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I'm new to Python and I have problem with this code:

def dirs(currentDir):
    exe = True
    allDirs = os.listdir(currentDir)
    print "Directories in %s:" % currentDir
    for files in allDirs:
        print files
    direc = raw_input("Directory name?:")

    if direc == "--q":
        exe = False
    elif currentDir == "/" and exe == True:
        theDir =  currentDir + direc
        dirs(theDir)
    elif currentDir != "/" and exe == True:
        theDir = currentDir + "/" + direc
        dirs(theDir)
    print "should return"

Why, when I type --q, prints should return several times? If directory is /home/username/, it will print three times, if directory is /home/ it will print two times and so on. I also tried to return in if statement:

if direc == "--q":
    return something

But then nothing happens. Any ideas? Many thanks!

share|improve this question
3  
Welcome to Stack Overflow! Can you fix your indentation in the post? That would be very useful for reading Python, thanks. –  phant0m Aug 5 '12 at 9:28
1  
what exactly is this code supposed to do? could you explain that? might help us help you... –  Inbar Rose Aug 5 '12 at 9:38

2 Answers 2

up vote 1 down vote accepted

From what I've understood from your comments, this should do the correct thing.

def dirs(currentDir):
    allDirs = os.listdir(currentDir)
    print "Directories in %s:" % currentDir
    for files in allDirs:
        print files
    direc = raw_input("Directory name?:")

    if direc != "--q":
        theDir =  os.path.join(currentDir, direc)
        return dirs(theDir)
    else:
        return currentDir

Discussion of the code as provided by you

Please add more information to your post what the code should do. Meanwhile, see here for a semantically equivalent function, it does the exact same thing as your function, but I have removed certain unnecessary things.

def dirs(currentDir):
    allDirs = os.listdir(currentDir)
    print "Directories in %s:" % currentDir
    for files in allDirs:
        print files
    direc = raw_input("Directory name?:")

    if direc != "--q":
        theDir =  os.path.join(currentDir, direc)
        dirs(theDir)
    print "should return"

Now, as long as you don't enter --q, it will never print "should return".

What is the exe variable for in your program? It doesn't do anything.

If the first if clause is executed, non of the others will be excuted, because if/elif/.../else are mutually exclusive clauses. Once you set exe = True, exe will never be accessed again. Thus, you can remove exe from your code – as it stands – entirely. Perhaps, though, you wanted it to do something different than preventing those elif clauses from executing.

As for should return

  • You will always see at least one should return.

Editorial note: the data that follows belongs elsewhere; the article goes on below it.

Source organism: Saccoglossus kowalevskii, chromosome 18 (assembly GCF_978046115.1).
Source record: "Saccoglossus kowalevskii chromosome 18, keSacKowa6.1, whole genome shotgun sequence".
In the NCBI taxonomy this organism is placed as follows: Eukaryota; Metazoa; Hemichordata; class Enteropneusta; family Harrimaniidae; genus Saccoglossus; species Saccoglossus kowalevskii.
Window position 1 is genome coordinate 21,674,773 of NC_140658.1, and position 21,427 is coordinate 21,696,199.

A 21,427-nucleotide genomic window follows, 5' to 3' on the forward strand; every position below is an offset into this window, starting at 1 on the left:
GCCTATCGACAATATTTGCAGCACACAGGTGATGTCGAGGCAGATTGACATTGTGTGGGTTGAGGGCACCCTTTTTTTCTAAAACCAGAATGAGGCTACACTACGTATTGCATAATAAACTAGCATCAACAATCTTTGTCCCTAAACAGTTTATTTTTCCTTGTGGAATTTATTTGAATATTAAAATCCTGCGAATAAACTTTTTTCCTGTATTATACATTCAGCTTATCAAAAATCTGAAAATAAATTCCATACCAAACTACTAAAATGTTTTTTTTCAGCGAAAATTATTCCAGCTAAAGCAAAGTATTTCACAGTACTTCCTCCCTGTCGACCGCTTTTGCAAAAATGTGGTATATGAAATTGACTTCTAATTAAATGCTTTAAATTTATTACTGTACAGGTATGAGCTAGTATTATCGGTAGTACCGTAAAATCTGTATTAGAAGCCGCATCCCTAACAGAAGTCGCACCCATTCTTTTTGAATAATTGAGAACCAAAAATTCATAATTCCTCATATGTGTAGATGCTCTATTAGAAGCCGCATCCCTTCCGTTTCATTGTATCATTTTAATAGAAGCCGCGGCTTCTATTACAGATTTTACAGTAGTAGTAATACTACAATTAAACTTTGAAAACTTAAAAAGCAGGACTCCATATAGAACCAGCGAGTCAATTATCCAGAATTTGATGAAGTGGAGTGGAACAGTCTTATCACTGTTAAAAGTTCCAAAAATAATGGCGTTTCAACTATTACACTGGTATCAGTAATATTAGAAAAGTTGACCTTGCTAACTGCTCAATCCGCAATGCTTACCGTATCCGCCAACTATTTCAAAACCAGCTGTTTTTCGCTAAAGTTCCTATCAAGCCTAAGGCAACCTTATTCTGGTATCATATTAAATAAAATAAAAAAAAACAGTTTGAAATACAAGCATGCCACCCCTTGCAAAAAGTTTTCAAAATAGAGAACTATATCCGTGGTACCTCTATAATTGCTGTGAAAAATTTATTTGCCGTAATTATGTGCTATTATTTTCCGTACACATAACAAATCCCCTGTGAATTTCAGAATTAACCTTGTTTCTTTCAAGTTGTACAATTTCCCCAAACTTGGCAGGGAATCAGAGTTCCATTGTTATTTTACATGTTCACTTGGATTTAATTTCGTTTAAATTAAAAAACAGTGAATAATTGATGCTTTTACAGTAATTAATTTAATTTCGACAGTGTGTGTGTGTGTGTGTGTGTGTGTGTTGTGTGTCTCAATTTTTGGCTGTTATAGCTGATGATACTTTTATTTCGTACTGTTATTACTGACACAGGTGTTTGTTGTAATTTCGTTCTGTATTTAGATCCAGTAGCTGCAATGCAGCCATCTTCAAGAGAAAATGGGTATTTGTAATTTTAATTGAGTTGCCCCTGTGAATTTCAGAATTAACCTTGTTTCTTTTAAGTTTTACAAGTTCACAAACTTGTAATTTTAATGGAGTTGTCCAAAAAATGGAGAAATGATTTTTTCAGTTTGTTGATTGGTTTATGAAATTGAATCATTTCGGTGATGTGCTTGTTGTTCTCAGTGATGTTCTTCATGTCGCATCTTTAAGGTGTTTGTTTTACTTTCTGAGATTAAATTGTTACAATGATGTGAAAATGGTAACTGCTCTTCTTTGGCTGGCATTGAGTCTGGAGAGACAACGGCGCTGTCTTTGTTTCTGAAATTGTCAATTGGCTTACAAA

• For every time you don't enter --q, you will see should return once more
  • They all print after you enter --q, because it the print statement is after the recursive call.

Further, I replaced your directory name handling logic with os.path.join() which works across all platforms.

Here the current behavior:

>>> dirs(r"C:\Python27")
Directories in C:\Python27:
DLLs
Doc
include
Lib
libs
LICENSE.txt
NEWS.txt
python.exe
pythonw.exe
README.txt
Removesetuptools.exe
Scripts
setuptools-wininst.log
tcl
Tools
w9xpopen.exe
Directory name?:Doc
Directories in C:\Python27\Doc:
python273.chm
Directory name?:--q
should return
should return

Recursion

Compare these two functions to see the effect for handling output before and after the recursive call:

def string_foo(text):
    first, rest = text[0], text[1:]
    print first
    if rest:
        string_foo(rest)




def string_bar(text):
    first, rest = text[0], text[1:]
    if rest:
        string_foo(rest)
    print first

Output:

>>> string_foo("Hello")
H
e
l
l
o

>>> string_bar("Hello")
o
l
l
e
H
share|improve this answer
    
Thanks for the code and the tips! Sorry, I haven't noticed about print "should return", it remained from debugging. Instead of print "should return", should be return currentDir. Then You can browse through directories and if You type --q (which means quit), function would return directory in which you are. So If I type --q, I want to return directory in which I am. –  Taadas Aug 5 '12 at 12:36
    
@Taadas So you want to go one directory up? –  phant0m Aug 5 '12 at 13:33
    
It's like browsing through directories and when I type --q exit function by returning current directory in which I am. –  Taadas Aug 5 '12 at 13:49
    
In the example, I start in C:\Python27, then I enter the Doc directory. Then I type --q, would you like it to go back to C:\Python27? –  phant0m Aug 5 '12 at 14:00
    
@Taadas, forgot to mention you. –  phant0m Aug 5 '12 at 14:27

This seems to me to be related to the recursiveness of your function. If you enter two directories while using your program, you would expect 3 "should return"s to be printed, since there are three calls to dirs().

share|improve this answer
    
I thought there was problem with functions. But how I need to rewrite code that function would work normally? –  Taadas Aug 5 '12 at 12:18
    
@Taadas: The question is: What do you want your code to do exactly? The code I posted should do the exact same thing as yours, and it does work. The question is, does it do what you want? –  phant0m Aug 5 '12 at 12:23

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